Grain growers in the southern cropping region whose crop yields were limited by this year's dry conditions could be in a position to reduce input costs next season.
Growers are advised to test their soils ahead of sowing in 2016 to determine whether an opportunity exists to adjust fertiliser inputs, especially phosphorus (P).
Dr Rob Norton from the International Plant Nutrition Institute says that in non-calcareous soils, less of the P applied in a dry year will be immobilised than in a normal year.
"In calcareous soils though, the P losses through fixation are probably not greatly affected," Dr Norton said.
Speaking at Grains Research and Development Corporation (GRDC) grains research Updates, Dr Norton said it was important for growers to identify the P status "starting position" going into the next cropping season, and soil testing was the most obvious and reliable way to do that.
"The best way to find out if P is running down on a farm is to soil test and then assess if the program needs to build or rebuild fertility using P rates above removal, or if at maintenance, use P rates around long-term removal," Dr Norton said.
"Key message number one is to take a good sample, and for P, depth is critical as most P is in the top soil."
"Shallow samples over-estimate soil test values and deeper samples underestimate the true value. Representative 10 centimetre deep samples are critical to interpret the current soil P tests, and the Colwell soil test is still a reliable indicator of the potential response to added P."
Dr Norton said that getting P right at seeding set the foundation for good early vigour, and as yet, there were no proven in-crop P interventions that could make up for early deficiencies.
"Research over the years has been clear that the right time and the right place for P is near the seed as it germinates and emerges."
"P uptake is essentially linear until booting in wheat, with about 25 per cent in each of the roots and leaves, and the balance in the growing stem. Even though uptake continues until booting, the early rooting pattern is set as the roots seek out and then proliferate around fertiliser bands and this pattern can set up the foraging pattern up to booting."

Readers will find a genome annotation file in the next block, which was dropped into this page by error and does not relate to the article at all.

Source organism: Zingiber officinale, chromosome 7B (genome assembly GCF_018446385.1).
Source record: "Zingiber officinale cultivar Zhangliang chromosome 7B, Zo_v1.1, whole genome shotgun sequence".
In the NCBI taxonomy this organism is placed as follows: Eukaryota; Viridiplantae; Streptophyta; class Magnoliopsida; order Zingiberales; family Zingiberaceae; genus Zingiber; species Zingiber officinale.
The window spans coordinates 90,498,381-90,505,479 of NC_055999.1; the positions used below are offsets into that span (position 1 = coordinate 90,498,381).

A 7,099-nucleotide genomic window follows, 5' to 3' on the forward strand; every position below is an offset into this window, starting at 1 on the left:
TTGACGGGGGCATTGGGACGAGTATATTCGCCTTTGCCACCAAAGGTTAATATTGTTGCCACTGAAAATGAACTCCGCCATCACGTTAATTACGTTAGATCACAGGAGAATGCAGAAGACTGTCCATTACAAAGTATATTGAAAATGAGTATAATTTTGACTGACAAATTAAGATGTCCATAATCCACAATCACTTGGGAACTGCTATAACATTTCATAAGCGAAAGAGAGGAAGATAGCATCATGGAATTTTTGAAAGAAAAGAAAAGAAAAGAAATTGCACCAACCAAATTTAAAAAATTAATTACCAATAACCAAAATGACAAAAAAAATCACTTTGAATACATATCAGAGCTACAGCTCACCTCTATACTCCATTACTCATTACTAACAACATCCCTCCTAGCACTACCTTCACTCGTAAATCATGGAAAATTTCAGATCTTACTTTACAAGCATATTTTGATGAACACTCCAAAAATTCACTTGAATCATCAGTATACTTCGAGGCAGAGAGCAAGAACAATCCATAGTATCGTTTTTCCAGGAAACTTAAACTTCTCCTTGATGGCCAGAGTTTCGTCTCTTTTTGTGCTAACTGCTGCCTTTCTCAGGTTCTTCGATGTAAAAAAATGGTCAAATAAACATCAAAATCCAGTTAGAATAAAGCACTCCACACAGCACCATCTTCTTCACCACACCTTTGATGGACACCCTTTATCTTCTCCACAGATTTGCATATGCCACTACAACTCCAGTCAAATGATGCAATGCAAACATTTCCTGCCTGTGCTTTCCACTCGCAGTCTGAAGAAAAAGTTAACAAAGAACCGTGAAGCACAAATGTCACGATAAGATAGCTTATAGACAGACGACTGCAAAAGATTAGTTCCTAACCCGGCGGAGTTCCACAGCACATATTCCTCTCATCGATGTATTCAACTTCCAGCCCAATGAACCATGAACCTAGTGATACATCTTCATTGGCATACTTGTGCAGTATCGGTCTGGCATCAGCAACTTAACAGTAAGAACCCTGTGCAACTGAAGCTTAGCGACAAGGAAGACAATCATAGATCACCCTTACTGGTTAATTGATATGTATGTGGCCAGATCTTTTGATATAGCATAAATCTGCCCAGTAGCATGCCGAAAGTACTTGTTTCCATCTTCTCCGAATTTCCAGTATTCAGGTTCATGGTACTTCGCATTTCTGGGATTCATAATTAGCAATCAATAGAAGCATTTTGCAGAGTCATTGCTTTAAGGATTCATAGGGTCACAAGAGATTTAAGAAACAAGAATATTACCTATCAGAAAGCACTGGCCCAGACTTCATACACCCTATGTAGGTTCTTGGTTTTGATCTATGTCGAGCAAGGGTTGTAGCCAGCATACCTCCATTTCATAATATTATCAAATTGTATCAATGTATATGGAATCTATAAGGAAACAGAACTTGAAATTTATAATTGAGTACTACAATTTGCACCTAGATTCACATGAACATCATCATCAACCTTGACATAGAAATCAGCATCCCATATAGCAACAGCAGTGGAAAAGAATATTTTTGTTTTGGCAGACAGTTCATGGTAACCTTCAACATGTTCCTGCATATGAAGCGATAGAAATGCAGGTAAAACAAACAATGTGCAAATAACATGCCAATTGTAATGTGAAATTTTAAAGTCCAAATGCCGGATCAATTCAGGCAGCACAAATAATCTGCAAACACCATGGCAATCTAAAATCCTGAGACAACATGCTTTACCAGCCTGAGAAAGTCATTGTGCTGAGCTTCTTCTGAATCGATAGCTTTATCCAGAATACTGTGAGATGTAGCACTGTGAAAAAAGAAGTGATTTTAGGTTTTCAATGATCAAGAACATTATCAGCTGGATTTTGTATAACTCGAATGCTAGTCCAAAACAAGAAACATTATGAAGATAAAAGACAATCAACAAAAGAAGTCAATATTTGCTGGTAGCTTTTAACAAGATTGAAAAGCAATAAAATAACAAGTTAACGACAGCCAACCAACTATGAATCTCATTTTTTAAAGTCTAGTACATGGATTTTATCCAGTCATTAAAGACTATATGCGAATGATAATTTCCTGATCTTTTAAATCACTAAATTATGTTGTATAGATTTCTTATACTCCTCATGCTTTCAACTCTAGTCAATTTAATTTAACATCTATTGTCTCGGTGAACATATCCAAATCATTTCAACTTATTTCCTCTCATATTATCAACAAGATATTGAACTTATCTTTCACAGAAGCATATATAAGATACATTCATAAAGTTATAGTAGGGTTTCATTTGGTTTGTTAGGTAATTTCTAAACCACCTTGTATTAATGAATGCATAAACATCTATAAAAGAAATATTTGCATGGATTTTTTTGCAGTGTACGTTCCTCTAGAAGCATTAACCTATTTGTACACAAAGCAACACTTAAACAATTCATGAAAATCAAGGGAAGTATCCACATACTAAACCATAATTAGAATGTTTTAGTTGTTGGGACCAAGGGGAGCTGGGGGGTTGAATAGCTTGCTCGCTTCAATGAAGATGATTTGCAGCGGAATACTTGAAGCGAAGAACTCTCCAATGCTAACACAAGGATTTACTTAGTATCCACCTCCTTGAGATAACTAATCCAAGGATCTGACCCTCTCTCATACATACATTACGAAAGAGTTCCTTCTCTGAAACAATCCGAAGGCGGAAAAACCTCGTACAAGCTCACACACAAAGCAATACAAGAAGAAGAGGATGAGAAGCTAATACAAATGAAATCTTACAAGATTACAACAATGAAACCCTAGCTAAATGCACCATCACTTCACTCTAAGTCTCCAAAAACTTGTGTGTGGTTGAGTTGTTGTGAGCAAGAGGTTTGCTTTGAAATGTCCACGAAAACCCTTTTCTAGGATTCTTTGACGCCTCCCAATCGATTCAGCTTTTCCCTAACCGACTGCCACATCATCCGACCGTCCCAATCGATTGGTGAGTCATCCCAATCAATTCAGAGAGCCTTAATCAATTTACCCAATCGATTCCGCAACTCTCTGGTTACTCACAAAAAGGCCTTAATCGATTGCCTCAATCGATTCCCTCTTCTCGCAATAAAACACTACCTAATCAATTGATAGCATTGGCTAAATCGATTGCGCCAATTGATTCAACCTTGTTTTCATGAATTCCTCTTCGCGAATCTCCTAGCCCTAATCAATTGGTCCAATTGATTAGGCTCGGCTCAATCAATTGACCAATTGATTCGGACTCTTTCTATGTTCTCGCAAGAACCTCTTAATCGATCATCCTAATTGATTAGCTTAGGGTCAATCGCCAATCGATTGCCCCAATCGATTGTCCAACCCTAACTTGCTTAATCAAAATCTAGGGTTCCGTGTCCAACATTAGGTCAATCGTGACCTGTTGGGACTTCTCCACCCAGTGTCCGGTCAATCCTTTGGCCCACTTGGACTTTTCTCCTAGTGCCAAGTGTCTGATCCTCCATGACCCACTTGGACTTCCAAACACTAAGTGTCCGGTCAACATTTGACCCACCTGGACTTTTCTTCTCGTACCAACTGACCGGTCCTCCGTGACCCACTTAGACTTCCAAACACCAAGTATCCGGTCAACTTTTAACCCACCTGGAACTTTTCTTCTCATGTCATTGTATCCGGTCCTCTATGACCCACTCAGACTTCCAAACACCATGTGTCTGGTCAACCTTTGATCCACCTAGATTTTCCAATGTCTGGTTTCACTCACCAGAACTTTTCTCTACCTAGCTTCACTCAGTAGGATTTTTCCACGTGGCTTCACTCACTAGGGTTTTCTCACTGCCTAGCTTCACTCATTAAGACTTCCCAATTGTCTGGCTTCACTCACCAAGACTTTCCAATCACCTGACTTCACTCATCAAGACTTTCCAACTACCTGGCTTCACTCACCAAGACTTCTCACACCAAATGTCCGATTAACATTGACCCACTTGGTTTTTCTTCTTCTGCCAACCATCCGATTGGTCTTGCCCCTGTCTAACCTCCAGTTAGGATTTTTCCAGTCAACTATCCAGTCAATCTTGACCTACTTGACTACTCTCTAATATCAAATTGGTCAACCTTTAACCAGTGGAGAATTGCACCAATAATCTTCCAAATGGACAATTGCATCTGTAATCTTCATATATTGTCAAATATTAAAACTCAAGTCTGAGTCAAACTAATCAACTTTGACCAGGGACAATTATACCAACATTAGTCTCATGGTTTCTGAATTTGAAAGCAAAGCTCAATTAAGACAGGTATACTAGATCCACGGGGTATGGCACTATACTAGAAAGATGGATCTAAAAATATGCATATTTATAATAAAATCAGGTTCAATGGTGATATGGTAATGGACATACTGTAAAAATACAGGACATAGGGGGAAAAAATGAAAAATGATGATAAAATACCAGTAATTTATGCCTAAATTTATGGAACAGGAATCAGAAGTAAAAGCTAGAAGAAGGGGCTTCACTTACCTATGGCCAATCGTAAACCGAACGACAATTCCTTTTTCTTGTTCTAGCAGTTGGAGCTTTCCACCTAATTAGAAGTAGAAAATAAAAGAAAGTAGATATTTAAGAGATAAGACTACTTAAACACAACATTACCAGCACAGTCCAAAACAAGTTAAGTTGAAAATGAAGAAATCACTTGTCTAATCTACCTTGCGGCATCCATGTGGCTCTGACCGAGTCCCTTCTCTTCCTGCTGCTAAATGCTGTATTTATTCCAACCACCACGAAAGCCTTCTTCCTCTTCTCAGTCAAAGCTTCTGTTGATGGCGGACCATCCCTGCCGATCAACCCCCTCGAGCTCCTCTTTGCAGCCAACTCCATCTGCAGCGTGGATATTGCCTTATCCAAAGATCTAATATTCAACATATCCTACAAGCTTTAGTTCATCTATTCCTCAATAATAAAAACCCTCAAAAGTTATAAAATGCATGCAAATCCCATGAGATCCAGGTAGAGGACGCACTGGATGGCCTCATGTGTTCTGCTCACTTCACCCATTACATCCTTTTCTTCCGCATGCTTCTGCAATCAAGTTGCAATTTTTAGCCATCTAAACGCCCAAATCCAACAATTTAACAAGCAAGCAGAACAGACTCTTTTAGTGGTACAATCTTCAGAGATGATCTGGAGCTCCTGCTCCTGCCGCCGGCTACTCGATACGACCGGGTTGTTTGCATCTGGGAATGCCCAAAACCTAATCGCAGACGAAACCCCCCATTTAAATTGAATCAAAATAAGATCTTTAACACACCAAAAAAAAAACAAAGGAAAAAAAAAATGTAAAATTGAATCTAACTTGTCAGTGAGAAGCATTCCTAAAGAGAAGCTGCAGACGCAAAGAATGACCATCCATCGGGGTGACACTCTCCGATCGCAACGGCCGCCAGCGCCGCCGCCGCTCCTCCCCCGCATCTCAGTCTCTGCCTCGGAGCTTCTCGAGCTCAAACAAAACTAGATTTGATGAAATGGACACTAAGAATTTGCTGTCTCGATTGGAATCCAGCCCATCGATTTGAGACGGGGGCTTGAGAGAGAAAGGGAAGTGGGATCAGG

Dr Norton said soil moisture status influenced rooting patterns and so under dry conditions, P acquisition particularly was more reliant on banded fertiliser P rather than P from the bulk soil.
Although many cereal crops were cut for hay in the southern cropping region this year, Dr Norton said P removal would have still occurred to some extent.
"Cereal hay removes around 1 kilogram of P/hectare/tonne, while grain removes around 2.5 kg P/ha/t, and canola hay removes around 3 kg P/ha/t."
"In any case, knowing the P removal is important. Grain P can vary from 1.8 to 4.5 kg/t, so getting grain tested will give a guide to the actual P removed. However, because P is removed, the soil test value will decline."
Dr Norton said there was nearly always a benefit to having some P in the seed row, and rates of 3-5 kg P/ha should be considered as the bottom line.
"Lower rates are likely to be less evenly distributed, and therefore, give poor results."
"For example, on 25 cm row widths, supplying 2 kg P/ha would mean that on average, granules are between 8 and 12 cm apart, depending on the product in the drill row."
"Narrower rows make this spacing even more distant, and this makes early engagement of roots with fertiliser a chancy business."
More information on phosphorus management is contained in a GRDC Fact Sheet which can be viewed and downloaded via the Phosphorus Management Fact Sheet.
Rob Norton, IPNI
Sharon Watt, Porter Novelli
Caption: Dr Rob Norton from the International Plant Nutrition Institute. Photo: R Norton